Student Teams Working on Environmental Innovation Inspire
You can’t help but be inspired after spending a couple of hours with the 20 Northwest student teams at the UW Environmental Innovation Challenge.
Despite the shortcomings of our education system at multiple levels, rising tuition, and laments about diminishing American technological competitiveness, here is a group of talented, motivated young people thinking hard about solutions to real global problems.
At least a quarter of the teams are working on problems associated with water. How to conserve it, more efficiently desalinate it, disinfect it for reuse in irrigation, generate energy from it, and keep pollutants out of it.
Other teams are developing products to improve life in poor countries: a cheap mill to save women in Gambia from the daily pounding of grain, which keeps them out of school and in poverty; an innovative solar-powered light and USB charger to replace dirty, costly, and dangerous kerosene lanterns; a bio-briquette maker for home use in India where the consumption of wood for cooking fuel is leading to deforestation.
The event is mainly an exercise, with winners splitting $22,500 in prizes. “This is a safe environment. They’re not mortgaging their houses yet,” UW Buerk Center for Entrepreneurship director Connie Bourassa-Shaw says. Still, two or three of the 20 teams have ideas that could actually get funded, in the opinion of one venture capitalist there.
Kirk Washington, a partner in Yaletown Venture Partners‘ Seattle office, doesn’t want to say which ones exactly—“competitive advantage,” he says with a chuckle—but notes that the problems the students are attacking are “quite timely.”
“Not only are those applications potentially far-reaching…it’s the capital efficiency to be able to take advantage of existing infrastructure, so you’re not building some big plant for hundreds of millions of dollars,” he says.
The winner of the event—as determined by the 115 judges who viewed two-minute presentations and then interacted with the 20 teams—is PolyDrop, and its business model fits Washington’s description.
The team is targeting electrostatic charge dissipation for advanced carbon fiber materials using a conductive polymer developed in the lab of UW chemical engineering professor Danilo Pozzo. The polymer, explains PolyDrop team member and chemical engineering student Heather Milligan, can be added in small quantities to existing paints, transforming them into a light-weight alternative to metal-based conductive coatings.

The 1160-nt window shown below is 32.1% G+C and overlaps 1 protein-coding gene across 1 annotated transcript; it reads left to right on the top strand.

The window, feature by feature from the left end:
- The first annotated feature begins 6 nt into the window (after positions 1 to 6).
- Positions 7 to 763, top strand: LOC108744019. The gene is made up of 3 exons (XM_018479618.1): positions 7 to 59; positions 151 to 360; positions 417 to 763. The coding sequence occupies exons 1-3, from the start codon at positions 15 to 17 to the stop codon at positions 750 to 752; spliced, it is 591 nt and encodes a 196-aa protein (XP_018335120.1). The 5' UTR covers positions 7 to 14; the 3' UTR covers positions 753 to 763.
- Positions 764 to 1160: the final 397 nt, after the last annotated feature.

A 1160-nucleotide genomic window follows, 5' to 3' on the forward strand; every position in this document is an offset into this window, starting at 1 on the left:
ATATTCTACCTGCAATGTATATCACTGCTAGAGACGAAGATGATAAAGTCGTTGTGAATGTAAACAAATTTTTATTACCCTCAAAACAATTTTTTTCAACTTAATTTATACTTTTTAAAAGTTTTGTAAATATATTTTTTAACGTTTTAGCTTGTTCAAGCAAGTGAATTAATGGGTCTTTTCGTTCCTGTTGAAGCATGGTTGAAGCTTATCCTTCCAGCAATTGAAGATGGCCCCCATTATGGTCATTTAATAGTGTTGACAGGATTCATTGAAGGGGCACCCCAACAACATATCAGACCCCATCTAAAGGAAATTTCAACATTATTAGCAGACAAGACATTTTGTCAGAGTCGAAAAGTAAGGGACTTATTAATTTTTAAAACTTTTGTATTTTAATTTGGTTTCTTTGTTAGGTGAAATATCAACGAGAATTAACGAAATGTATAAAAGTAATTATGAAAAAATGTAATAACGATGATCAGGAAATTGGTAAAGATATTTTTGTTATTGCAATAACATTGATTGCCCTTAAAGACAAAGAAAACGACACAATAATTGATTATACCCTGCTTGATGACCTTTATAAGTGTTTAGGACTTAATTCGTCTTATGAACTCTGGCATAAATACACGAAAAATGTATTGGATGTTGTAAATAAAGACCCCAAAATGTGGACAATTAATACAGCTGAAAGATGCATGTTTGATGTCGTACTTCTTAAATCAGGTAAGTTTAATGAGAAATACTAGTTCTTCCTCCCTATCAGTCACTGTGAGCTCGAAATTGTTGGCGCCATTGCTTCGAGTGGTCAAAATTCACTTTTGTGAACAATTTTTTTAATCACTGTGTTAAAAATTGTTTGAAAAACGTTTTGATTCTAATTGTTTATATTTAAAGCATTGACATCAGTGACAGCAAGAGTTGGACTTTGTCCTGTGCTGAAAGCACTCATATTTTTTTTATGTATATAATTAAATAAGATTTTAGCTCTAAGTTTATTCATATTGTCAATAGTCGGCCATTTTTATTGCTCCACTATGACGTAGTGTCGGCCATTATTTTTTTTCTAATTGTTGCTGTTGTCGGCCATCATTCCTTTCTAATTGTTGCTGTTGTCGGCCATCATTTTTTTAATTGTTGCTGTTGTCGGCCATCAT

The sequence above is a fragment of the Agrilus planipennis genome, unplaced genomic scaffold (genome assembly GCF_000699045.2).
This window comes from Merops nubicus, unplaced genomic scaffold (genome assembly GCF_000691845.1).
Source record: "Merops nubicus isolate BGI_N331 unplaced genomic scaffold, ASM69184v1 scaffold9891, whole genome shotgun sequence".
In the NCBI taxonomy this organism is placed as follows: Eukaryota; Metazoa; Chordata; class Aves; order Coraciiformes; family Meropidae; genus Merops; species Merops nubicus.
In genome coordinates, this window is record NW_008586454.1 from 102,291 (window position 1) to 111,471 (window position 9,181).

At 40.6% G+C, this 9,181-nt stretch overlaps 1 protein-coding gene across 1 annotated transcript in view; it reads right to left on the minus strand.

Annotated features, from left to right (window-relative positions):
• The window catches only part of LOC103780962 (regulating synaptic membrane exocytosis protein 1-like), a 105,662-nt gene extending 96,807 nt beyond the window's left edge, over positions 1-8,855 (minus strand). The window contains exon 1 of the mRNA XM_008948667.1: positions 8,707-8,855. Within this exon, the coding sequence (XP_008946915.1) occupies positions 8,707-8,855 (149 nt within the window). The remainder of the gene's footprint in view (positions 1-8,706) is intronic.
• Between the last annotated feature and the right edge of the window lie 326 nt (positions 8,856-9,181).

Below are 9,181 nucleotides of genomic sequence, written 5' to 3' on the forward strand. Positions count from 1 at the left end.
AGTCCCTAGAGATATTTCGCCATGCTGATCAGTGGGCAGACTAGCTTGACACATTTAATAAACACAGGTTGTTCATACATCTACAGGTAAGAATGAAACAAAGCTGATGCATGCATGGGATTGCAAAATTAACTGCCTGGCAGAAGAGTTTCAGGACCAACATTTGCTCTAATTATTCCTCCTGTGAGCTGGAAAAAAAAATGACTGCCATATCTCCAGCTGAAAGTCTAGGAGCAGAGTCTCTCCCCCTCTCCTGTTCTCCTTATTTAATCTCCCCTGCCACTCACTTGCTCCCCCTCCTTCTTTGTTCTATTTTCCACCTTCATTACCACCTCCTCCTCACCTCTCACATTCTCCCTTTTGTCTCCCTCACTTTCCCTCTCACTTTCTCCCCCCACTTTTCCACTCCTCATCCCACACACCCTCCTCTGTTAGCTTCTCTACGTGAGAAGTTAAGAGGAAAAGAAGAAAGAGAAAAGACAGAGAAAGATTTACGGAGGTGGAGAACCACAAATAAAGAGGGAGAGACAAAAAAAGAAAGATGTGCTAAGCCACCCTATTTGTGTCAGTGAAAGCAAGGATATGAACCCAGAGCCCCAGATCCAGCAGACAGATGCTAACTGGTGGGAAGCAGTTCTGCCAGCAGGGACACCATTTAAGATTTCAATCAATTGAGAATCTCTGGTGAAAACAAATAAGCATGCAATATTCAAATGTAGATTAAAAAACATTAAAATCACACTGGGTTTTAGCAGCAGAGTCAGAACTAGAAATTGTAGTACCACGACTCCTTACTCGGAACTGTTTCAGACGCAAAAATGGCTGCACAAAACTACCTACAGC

This could be particularly useful for aircraft and vehicles built from carbon fiber reinforced composites, which build up static charges that can scramble their electronics, and for which current conductive coatings are not viable, the team asserts.
PolyDrop was on the technologically advanced end of the spectrum. Other teams, such as Earth’s Elegance, were developing businesses around happy accidents.
Sophie Michele had a stack of old magazines on a work table in a design class at Bellevue College. Another student bumped the table, spilling a solution on the magazines, giving them a marbled, stone-like appearance. Sandwiched between two pieces of glass, the erstwhile magazines could be a lighter, cheaper, and less environmentally destructive replacement for tiles made of mined natural stone.
The students face long odds in turning their ideas into viable businesses—as would any entrepreneur. But the good thing about exercises like this is that students get a glimpse of what it takes, and will hopefully enter Seattle’s entrepreneurial ecosystem with eyes open.
“I think they’ll always be entrepreneurial, and they’ll be looking at opportunities,” says Bourassa-Shaw. “My hope is they’ll know what to do with one once they see it. That’s the part that’s hard, and a lot of people don’t get that. How do you marshal resources? How do you gain support? How do you find a champion?”
2013 UW Environmental Innovation Challenge results:
Winner of the $10,000 grand prize: PolyDrop (UW)
Runner up ($5,000): Pure Blue Technologies (UW)
Honorable mention ($2,500 each): EcoMembrane (UW); Sunscroll (Western Washington University); Upcycle (UW)